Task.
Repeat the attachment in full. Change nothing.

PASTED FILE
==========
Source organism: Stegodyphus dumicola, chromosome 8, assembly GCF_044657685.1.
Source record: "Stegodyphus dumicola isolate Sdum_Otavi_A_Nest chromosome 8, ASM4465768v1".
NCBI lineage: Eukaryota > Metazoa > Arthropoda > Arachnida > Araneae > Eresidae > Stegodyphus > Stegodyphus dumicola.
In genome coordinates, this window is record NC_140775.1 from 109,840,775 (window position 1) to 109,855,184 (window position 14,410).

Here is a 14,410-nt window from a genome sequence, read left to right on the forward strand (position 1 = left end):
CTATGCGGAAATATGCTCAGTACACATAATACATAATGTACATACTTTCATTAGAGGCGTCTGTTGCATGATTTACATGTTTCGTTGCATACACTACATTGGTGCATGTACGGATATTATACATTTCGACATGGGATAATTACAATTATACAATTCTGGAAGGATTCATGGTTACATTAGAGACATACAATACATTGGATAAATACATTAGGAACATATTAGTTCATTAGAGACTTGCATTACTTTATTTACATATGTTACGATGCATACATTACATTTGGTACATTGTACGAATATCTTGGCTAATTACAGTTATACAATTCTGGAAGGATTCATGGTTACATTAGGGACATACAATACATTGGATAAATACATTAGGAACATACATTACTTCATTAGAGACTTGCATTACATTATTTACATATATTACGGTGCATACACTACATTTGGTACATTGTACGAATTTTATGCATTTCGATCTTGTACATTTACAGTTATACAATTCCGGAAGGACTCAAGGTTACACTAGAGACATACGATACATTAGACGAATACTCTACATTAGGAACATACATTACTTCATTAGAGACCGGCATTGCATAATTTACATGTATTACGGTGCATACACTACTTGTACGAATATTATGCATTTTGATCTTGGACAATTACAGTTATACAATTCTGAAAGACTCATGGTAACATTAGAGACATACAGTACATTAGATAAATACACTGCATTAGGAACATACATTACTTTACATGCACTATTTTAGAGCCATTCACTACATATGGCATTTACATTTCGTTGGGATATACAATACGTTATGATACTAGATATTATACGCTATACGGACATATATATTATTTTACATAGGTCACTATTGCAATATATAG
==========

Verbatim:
Source organism: Stegodyphus dumicola, chromosome 8, assembly GCF_044657685.1.
Source record: "Stegodyphus dumicola isolate Sdum_Otavi_A_Nest chromosome 8, ASM4465768v1".
NCBI lineage: Eukaryota > Metazoa > Arthropoda > Arachnida > Araneae > Eresidae > Stegodyphus > Stegodyphus dumicola.
In genome coordinates, this window is record NC_140775.1 from 109,840,775 (window position 1) to 109,855,184 (window position 14,410).

Here is a 14,410-nt window from a genome sequence, read left to right on the forward strand (position 1 = left end):
CTATGCGGAAATATGCTCAGTACACATAATACATAATGTACATACTTTCATTAGAGGCGTCTGTTGCATGATTTACATGTTTCGTTGCATACACTACATTGGTGCATGTACGGATATTATACATTTCGACATGGGATAATTACAATTATACAATTCTGGAAGGATTCATGGTTACATTAGAGACATACAATACATTGGATAAATACATTAGGAACATATTAGTTCATTAGAGACTTGCATTACTTTATTTACATATGTTACGATGCATACATTACATTTGGTACATTGTACGAATATCTTGGCTAATTACAGTTATACAATTCTGGAAGGATTCATGGTTACATTAGGGACATACAATACATTGGATAAATACATTAGGAACATACATTACTTCATTAGAGACTTGCATTACATTATTTACATATATTACGGTGCATACACTACATTTGGTACATTGTACGAATTTTATGCATTTCGATCTTGTACATTTACAGTTATACAATTCCGGAAGGACTCAAGGTTACACTAGAGACATACGATACATTAGACGAATACTCTACATTAGGAACATACATTACTTCATTAGAGACCGGCATTGCATAATTTACATGTATTACGGTGCATACACTACTTGTACGAATATTATGCATTTTGATCTTGGACAATTACAGTTATACAATTCTGAAAGACTCATGGTAACATTAGAGACATACAGTACATTAGATAAATACACTGCATTAGGAACATACATTACTTTACATGCACTATTTTAGAGCCATTCACTACATATGGCATTTACATTTCGTTGGGATATACAATACGTTATGATACTAGATATTATACGCTATACGGACATATATATTATTTTACATAGGTCACTATTGCAATATATAG